How we could use augmented reality to help you find your way

Published on 16th September 2016 at 12:12

We like to think of ourselves as an innovative bunch over here at Qantas. We pioneered the first jet services across the Pacific in the 1950s and we’re the only airline that ever built its own aircraft.

Just as we pushed the boundaries in our early days, we’re doing the same for the future – albeit by tapping into the smarts of the current generation.


The hackers code just add caffeine

So that’s why we brought in 50 of the best tech savvy developers and innovators to collaborate with Qantas about the future of travel and what your experience as customer could look like.

They all met at the Qantas Centre of Service Excellence in the Sydney suburb of Alexandria for a hackathon to create, code and pitch a winning concept to improve the customer experience when flying with us.

 So what’s a hackathon for those of you over 25?

According to, a Hackathon is “a gathering where programmers collaboratively code in an extreme manner over a short period of time” to solve problems (with lots of Red Bull of course) and develop business solutions, such as apps.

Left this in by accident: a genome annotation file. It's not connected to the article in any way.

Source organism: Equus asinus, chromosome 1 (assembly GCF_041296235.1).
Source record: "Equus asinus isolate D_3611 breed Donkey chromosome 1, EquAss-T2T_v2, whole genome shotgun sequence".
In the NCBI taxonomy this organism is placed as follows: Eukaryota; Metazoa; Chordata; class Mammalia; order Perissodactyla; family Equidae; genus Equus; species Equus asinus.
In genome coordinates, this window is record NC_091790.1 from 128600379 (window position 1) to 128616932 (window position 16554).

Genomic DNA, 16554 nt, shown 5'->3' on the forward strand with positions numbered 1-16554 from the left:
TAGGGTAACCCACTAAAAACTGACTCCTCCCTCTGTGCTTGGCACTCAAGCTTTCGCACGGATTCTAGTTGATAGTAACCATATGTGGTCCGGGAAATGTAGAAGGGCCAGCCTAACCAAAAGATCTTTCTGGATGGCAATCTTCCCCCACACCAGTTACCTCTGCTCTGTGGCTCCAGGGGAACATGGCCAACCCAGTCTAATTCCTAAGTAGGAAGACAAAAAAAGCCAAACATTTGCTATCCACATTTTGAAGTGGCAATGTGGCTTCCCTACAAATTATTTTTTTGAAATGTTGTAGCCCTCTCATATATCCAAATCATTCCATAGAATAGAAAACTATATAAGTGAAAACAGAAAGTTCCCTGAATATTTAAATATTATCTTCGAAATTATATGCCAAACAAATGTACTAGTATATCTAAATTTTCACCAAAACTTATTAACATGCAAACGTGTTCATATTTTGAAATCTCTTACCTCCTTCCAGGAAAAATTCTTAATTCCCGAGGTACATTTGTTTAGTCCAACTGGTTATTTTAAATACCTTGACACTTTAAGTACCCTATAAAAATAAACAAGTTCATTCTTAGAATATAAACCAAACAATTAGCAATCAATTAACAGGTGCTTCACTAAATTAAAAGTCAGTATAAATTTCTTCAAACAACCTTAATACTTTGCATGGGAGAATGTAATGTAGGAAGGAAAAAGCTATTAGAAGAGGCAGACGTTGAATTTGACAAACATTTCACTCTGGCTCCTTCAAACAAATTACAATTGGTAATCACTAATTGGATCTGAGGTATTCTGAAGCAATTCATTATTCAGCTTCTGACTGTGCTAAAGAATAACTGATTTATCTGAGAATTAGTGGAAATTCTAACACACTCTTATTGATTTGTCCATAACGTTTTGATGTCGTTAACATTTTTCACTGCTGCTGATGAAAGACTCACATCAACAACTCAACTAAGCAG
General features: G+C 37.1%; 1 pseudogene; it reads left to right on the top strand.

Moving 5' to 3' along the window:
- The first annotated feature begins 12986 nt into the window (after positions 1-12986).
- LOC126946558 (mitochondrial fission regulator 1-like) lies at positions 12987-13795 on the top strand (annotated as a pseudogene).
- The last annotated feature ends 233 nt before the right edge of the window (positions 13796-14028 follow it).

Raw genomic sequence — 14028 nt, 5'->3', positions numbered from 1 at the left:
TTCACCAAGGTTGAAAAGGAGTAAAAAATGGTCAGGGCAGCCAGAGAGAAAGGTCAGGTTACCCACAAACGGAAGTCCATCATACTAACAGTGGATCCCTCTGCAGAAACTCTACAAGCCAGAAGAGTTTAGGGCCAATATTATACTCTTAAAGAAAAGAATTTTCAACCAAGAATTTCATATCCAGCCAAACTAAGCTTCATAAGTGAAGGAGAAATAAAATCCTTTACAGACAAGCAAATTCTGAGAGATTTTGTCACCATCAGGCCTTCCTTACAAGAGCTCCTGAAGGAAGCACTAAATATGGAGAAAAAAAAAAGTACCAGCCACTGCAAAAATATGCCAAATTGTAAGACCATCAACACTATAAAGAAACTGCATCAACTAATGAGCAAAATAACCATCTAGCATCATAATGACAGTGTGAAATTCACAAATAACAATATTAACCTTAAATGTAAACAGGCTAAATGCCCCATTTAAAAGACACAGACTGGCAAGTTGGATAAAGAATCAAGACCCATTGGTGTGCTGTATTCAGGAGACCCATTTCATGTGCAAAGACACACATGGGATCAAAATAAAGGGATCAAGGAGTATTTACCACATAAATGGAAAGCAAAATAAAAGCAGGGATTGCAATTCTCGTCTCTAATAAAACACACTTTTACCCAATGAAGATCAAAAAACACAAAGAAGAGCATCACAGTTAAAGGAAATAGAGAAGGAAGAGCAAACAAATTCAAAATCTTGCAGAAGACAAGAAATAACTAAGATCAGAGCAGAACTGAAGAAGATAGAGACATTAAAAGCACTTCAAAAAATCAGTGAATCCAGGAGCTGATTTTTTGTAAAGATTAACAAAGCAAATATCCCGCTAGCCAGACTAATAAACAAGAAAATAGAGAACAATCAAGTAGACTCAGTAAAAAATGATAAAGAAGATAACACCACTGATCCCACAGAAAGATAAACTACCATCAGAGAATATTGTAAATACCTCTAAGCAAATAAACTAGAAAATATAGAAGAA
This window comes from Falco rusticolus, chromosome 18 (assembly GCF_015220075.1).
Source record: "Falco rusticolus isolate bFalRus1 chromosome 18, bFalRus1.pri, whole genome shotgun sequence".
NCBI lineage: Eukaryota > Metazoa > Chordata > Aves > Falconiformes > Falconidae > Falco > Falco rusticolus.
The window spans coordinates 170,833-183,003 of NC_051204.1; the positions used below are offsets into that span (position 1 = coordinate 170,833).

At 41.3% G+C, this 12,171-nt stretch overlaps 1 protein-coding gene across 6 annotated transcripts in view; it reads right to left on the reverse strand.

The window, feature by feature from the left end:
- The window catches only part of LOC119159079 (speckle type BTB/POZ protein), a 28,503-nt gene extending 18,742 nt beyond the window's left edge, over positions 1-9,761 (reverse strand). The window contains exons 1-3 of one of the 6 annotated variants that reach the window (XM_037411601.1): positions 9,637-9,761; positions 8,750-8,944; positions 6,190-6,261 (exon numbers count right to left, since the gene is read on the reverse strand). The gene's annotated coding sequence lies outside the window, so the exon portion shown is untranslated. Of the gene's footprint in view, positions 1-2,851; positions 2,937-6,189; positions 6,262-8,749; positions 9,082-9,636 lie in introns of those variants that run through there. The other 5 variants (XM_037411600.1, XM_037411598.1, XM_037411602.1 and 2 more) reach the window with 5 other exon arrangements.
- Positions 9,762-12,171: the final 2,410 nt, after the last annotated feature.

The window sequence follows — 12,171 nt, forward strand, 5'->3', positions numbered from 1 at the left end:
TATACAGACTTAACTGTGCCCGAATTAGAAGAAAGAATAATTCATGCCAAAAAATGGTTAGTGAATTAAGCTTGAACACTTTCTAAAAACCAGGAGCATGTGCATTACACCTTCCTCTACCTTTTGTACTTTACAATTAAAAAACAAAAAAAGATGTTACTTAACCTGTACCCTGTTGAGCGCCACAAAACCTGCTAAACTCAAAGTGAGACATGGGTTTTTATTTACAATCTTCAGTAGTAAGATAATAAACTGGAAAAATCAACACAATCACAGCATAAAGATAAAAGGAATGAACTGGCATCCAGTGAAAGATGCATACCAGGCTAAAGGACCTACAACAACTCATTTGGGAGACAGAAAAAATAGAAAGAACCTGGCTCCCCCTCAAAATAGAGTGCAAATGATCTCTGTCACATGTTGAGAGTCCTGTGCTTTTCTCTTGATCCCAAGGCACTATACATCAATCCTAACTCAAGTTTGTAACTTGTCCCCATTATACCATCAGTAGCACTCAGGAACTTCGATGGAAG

After hours of hard core coding – it’s time for a quick snooze

Seamless travel was the theme for the event with teams looking at different parts of the customer journey from before to after a flight.

Teams were made up of, (and for those of you a little older – please bear with us.)

  • Hipsters – the designers who create the look and feel of the app;
  • Hackers – these are the brains who write the code (aka the program that makes the app work) and
  • Hustlers – the salespeople who are able to turn the app into the winning pitch.

Forty eight hours later, no sleep and plenty of caffeine – the winning concept was awarded to 2 Dam Edgy with their “Transfer Buddy”, a handy app to make international transfers easier using augmented reality (think being able to find your luggage using the same technology at Pokemon Go).

What is  Augmented reality? It brings the graphics that you typically see on your television screen into the real world, blurring the line between what is real and what is computer generated, by placing computer-generated graphics in your field of vision typically via your smartphone or special glasses.

We’ve also used virtual reality to help train our ground handlers over at QantasLink which you can check out here.

We think that being able to work with young developers and designers gives Qantas the opportunity to tap into what could be possible for your next flight or the one you might take in five years’ time.

Check out how our hipsters, hackers and hustlers fared below.